UNITED NATIONS (AP) — The head of the U.N. food agency accused Yemen’s Houthi rebels on Monday of diverting food from the war-torn country’s hungriest people and threatened to suspend food aid later this week unless they immediately implement registration and monitoring agreements.
David Beasley, executive director of the World Food Program, told the U.N. Security Council that the agency in late 2018 uncovered “serious evidence that food was being diverted and going to the wrong people” in the capital of Sanaa and other Houthi-controlled areas.
As examples, he said up to 60 percent of beneficiaries at seven centers in Sanaa “confirmed they had not received any assistance” and 33 percent of respondents in the rebels’ northern stronghold of Saada received no food in April.
He said WFP has insisted on — and the Houthis finally agreed to — registration and biometric identification of beneficiaries and monitoring in December and January, but the agency has faced roadblocks ever since in implementing the agreements.
Beasley said he wrote to Houthi authorities again asking for action, not words.
“If we do not receive these assurances, then we will begin a phased suspension of food assistance, most likely towards the end of this week,” he said.
The Associated Press reported Dec. 31 that armed factions on both sides of the conflict were stealing much-needed food aid, diverting it to their fighters or reselling it for profit. Some groups are blocking deliveries to communities they view as their enemies, AP found. WFP confirmed the report.
On Jan. 1, the Houthis said they were “surprised” by the WFP’s accusations and accused the food agency of taking sides in the war.
Beasley told the council Monday that the diversions were mainly in Houthi areas. When there are reports in government-controlled areas, he said, “we receive cooperation to address issues.”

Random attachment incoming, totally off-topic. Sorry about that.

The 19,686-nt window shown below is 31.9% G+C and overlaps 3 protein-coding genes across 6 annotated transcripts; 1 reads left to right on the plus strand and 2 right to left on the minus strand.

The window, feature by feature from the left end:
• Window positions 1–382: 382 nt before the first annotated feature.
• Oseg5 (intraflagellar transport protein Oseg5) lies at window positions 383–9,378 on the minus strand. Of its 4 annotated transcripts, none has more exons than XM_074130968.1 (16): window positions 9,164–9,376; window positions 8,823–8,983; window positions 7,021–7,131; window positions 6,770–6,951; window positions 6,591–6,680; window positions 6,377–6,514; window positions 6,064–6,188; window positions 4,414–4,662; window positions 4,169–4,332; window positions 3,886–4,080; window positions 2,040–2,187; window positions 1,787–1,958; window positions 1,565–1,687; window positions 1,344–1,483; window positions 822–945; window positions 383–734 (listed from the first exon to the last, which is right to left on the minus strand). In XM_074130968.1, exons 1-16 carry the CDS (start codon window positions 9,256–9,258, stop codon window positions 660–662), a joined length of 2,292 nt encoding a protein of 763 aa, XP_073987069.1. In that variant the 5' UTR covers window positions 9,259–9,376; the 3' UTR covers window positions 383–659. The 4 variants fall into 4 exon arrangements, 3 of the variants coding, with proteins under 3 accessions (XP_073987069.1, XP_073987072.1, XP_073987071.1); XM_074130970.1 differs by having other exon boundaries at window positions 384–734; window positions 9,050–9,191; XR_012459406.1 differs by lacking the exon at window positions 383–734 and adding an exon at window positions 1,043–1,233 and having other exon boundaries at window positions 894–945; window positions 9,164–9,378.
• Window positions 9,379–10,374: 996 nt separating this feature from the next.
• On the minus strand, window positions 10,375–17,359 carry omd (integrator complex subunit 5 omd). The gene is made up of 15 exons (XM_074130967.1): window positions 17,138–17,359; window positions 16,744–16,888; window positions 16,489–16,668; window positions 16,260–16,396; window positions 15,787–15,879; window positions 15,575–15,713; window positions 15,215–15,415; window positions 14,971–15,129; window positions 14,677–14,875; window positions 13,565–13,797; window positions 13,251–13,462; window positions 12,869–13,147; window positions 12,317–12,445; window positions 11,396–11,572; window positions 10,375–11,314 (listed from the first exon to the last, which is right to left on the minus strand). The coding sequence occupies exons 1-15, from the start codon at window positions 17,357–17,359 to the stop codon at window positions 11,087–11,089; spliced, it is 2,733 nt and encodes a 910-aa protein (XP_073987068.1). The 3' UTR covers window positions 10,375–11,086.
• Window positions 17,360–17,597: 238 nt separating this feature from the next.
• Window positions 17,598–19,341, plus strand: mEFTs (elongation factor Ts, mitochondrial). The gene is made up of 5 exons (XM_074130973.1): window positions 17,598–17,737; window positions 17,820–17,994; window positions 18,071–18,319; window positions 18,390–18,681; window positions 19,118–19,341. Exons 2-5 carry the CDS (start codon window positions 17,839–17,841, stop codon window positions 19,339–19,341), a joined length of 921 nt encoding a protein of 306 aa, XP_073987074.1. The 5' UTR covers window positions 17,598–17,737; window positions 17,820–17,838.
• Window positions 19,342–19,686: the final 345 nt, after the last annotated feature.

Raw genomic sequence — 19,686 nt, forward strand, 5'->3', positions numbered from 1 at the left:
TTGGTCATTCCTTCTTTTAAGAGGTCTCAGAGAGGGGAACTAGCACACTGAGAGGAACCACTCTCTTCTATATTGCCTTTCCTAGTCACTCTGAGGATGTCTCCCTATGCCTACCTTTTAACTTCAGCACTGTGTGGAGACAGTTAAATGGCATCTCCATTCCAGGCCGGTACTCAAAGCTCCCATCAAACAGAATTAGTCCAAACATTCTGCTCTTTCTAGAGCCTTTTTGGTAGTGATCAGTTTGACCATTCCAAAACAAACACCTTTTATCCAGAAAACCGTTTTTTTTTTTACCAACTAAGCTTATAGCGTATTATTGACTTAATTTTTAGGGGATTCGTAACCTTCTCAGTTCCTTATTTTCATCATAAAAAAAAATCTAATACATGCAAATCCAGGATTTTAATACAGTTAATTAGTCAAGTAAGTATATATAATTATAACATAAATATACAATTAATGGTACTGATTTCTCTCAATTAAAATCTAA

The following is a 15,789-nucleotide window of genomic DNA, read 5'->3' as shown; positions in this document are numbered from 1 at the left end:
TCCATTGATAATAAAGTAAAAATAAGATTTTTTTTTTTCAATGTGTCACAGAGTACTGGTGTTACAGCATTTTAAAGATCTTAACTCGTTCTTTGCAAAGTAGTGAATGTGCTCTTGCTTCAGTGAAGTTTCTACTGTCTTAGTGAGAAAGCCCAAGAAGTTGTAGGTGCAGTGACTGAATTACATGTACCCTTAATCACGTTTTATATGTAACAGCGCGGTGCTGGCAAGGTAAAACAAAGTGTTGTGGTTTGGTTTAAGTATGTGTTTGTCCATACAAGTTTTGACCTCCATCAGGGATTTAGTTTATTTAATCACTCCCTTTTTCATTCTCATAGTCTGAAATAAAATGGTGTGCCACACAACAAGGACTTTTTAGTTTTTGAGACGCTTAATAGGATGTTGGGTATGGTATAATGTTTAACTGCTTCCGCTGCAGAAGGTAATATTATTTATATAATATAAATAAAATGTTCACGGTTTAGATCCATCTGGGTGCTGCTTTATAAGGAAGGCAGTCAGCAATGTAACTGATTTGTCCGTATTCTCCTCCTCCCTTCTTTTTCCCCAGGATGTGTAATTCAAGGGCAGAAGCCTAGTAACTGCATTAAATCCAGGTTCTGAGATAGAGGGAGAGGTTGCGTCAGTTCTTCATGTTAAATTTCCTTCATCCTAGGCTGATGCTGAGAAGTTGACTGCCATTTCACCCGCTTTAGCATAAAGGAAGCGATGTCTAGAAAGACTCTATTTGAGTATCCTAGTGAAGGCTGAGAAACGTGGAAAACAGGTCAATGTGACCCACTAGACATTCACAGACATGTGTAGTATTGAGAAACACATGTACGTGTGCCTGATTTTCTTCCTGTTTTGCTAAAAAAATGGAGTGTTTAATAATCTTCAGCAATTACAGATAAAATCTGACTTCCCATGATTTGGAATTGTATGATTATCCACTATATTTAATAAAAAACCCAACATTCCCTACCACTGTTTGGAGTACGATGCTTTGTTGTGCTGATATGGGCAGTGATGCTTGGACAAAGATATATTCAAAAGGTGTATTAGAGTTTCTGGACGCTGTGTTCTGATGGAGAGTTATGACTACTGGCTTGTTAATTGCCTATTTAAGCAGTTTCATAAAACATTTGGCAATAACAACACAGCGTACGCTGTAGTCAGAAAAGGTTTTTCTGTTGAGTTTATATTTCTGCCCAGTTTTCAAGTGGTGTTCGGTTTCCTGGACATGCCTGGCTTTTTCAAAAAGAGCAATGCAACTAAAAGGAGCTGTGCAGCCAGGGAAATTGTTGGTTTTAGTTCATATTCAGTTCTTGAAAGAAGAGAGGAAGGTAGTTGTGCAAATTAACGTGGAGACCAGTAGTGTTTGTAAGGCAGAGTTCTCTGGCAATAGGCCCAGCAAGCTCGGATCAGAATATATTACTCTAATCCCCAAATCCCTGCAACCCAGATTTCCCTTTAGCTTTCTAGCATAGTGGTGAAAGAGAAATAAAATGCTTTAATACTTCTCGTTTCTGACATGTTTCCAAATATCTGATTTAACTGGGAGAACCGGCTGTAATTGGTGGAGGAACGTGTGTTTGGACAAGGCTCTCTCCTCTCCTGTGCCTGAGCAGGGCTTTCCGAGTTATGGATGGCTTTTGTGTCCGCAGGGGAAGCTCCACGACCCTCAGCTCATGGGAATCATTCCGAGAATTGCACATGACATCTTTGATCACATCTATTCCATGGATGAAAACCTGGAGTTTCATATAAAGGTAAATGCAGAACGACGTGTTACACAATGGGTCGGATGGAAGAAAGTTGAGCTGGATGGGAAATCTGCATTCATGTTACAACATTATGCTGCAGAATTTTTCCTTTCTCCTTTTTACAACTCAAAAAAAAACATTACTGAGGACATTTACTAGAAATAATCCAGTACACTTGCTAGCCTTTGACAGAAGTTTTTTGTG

Mohammed Ali al-Houthi, a rebel leader, accused the WFP of sending expired food to Yemen. He demanded the agency distribute cash rather than their “corrupted food,” according to the Houthi-run al-Masirah TV.
The conflict in Yemen began with the 2014 takeover of Sanaa by the Iranian-backed Houthis, who toppled the government of Abed Rabbo Mansour Hadi. A Saudi-led coalition allied with Yemen’s internationally recognized government has been fighting the Houthis since 2015.
Saudi-led airstrikes have hit schools, hospitals and wedding parties and killed thousands of Yemeni civilians. The Houthis have used drones and missiles to attack Saudi Arabia and have targeted vessels in the Red Sea.
Civilians have borne the brunt of the conflict, which has killed over 10,000 people and created the world’s worst humanitarian crisis.
U.N. humanitarian chief Mark Lowcock told the council that 80 percent of Yemen’s population — more than 24 million people — “need assistance and protection, including 10 million who rely on food aid to survive.”
“Yemen is getting more violent, not less,” he said, noting that “today there are more than 30 active front lines” in the country.
“Fighting this year has displaced more than 250,000 people,” Lowcock said. “The number of incidents killing or injuring children more than tripled between the last quarter of 2018 and the first quarter of this year.”
U.N. special envoy for Yemen Martin Griffiths, Lowcock and many council ambassadors expressed concern at the increase in attacks on Saudi Arabia, especially the recent drone attacks on the airport in Abha in the country’s southwest that the kingdom said injured 26 people.
Griffiths repeated his warning that “war can take peace off the table, and in the context of wider regional tensions, the risks to the political process (in Yemen) have never looked more stark.”
He told the council that while the reduction in violence around the key port of Hodeida has been maintained since an agreement in Stockholm in December, negotiations on the redeployment of government and Houthi forces are still taking place.
“I am also deeply disappointed by the lack of progress on the implementation of the exchanges of prisoners and detainees agreed in Stockholm,” he said.